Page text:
March 28, 2004

California defeats Drury, 75-72, to capture the NCAA Division II Women's Basketball Championship

California University of Pennsylvania Coach Darcie Vincent celebrates with Megan Storck after California defeated Drury, 75-72, to capture the NCAA Division II Women's Basketball Championship Saturday in St. Joseph, Mo.


Cal women win thriller over Drury to earn first national title

Lady Vulcan players triumphantly hold up the women's NCAA Division II national championship trophy after Saturday's game in St. Joseph, Mo.

ST. JOSEPH, Mo. - Give, give, give is sophomore Megan Storck's motto.

It doesn't matter who it is, the California University of Pa. point-guard is happy to feed her teammates an assist every chance she gets.

But on Saturday night, with the Vulcans trailing in the game's waning moments, what Storck gave her teammates was a national championship.

Storck's three-pointer with 28.6 seconds remaining gave California a lead it would not relinquish, as the Vulcans gutted out a 75-72 victory over Drury in the Division II title game before 2,681 crazed fans at St. Joseph Civic Arena.

Trailing 72-71 after Drury's Kara Rutledge hit a pair of free throws with 44.9 seconds remaining, Storck took a pass from Dillon and didn't hesitate to let go of a 21-footer just off center of the arch.

What seemed like an eternity passed before the ball cut through the net and dropped to the delight of not only Storck, her teammates and coaches, but to a section of boisterous California fans.

"It was a scramble," Storck said. "I just looked and saw Erin had the ball and a girl ran out on her so she couldn't shoot it, but nobody was really on me and I just went ahead and shot it."

The game-winning shot will help put to rest any memories of last year's Elite Eight semifinal loss to Northern Kentucky, a game that California dropped 45-43 after several missed shots in the final seconds, including a three-point attempt by Storck.

This time Storck didn't miss. After her three-pointer gave the Vulcans the lead, Drury's Hope Hunt missed a three-point attempt and Becky Siembak grabbed the rebound. Siembak made one of two shots to give California a 75-72 lead, and the Lady Panthers called a timeout with 5.8 seconds remaining.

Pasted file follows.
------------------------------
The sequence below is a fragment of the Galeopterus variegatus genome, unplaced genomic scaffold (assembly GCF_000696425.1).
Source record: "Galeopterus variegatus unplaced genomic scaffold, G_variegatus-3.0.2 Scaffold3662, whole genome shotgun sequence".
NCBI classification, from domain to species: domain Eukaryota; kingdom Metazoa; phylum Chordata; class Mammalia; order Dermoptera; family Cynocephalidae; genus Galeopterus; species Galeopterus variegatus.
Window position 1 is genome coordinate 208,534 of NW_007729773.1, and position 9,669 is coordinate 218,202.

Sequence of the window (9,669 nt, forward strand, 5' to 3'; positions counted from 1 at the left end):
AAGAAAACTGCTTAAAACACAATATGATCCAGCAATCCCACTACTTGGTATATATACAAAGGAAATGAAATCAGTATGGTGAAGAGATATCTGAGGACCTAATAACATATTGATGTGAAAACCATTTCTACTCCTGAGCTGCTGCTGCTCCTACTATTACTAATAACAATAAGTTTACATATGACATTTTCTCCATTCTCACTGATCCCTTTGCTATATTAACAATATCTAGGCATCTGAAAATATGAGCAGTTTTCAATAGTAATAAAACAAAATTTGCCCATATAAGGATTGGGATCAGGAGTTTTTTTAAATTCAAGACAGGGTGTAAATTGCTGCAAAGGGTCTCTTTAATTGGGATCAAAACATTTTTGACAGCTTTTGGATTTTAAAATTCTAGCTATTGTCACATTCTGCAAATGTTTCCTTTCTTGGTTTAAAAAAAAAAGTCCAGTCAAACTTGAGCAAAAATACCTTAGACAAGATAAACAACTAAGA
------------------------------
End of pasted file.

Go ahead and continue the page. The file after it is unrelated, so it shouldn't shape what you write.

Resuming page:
Rutledge then freed herself momentarily from Storck and let fly a long three-point attempt from beyond the top of the key. The ball fell two feet short of the rim, and went out of bounds to California with 0.6 seconds left.

Sameera Philyaw was fouled with 0.1 seconds to play, but missed both foul shots. Storck ended the game, however, and began the Vulcans' celebration after she grabbed an errant inbounds pass near mid-court.

"Maybe this is the first time I'm speechless," said Vulcans coach Darcie Vincent. "This was a very, very well-played game at times. The determination and character we showed not only as a team but as individuals ... it comes down to heart. This was absolutely a phenomenal game."

Storck was named the Elite Eight Most Valuable Player, after averaging 16 points and 12 assists in victories over South Dakota State University, Merrimack and finally Drury.

Junior Sara McKinney led all scorers Saturday with 26 points, 18 of which came in the first half, and was also named to the Elite Eight All-Tournament Team.

California (35-1) won its 11th straight game to cap its best season ever, but not before watching the Lady Panthers use a 19-2 run to erase a 15-point Vulcans' lead.

Leading 41-33 at halftime, California methodically pushed its advantage to 59-44 after a McKinney free throw with 12:35 to play. Megan Brunson's three-pointer started Drury's comeback and a three-point play by Amy Belew made it 59-50.

Philyaw answered a Hunt lay-in, but two free throws from Belew and Jill Curry, a lay-in by Rutledge and a Brunson three-pointer tied the game at 61 with 7:46 to play. Storck then missed a jumper and fouled Curry, who made both free throws for a two-point Drury lead, the Lady Panthers' first since the game's opening minute.

One of the game's eight mandatory media timeouts than stopped the game with 7:07 to play.

"We told the kids to believe in themselves and that we knew we could do this," Vincent said. "As a coach, I didn't really have to say much. The kids were telling each other that."

McKinney tied the game with a lay-in, and a lay-up and two free throws by Philyaw gave the Vulcans a four-point lead with 5:09 remaining.

Rutledge hit one of two free throws with 4:22 to go, and Hunt tied game with a three-pointer with 3:55 left. Dillon gave California the lead back 30 seconds later with a jumper, but Rutledge nailed a three-pointer to give Drury a 70-69 lead with 2:42 to play. McKinney answered on California's next possession with a basket, then both teams failed to convert a pair of possessions before Storck fouled Rutledge with 44 seconds remaining.

Amanda Newton was a force inside for Drury, leading the Lady Panthers with 17 points and nine rebounds. But Newton spent a five-minute stretch on the bench after picking up her fourth personal foul with 10:19 to play.

Rutledge added 15 points, Curry 14 and Hunt 10.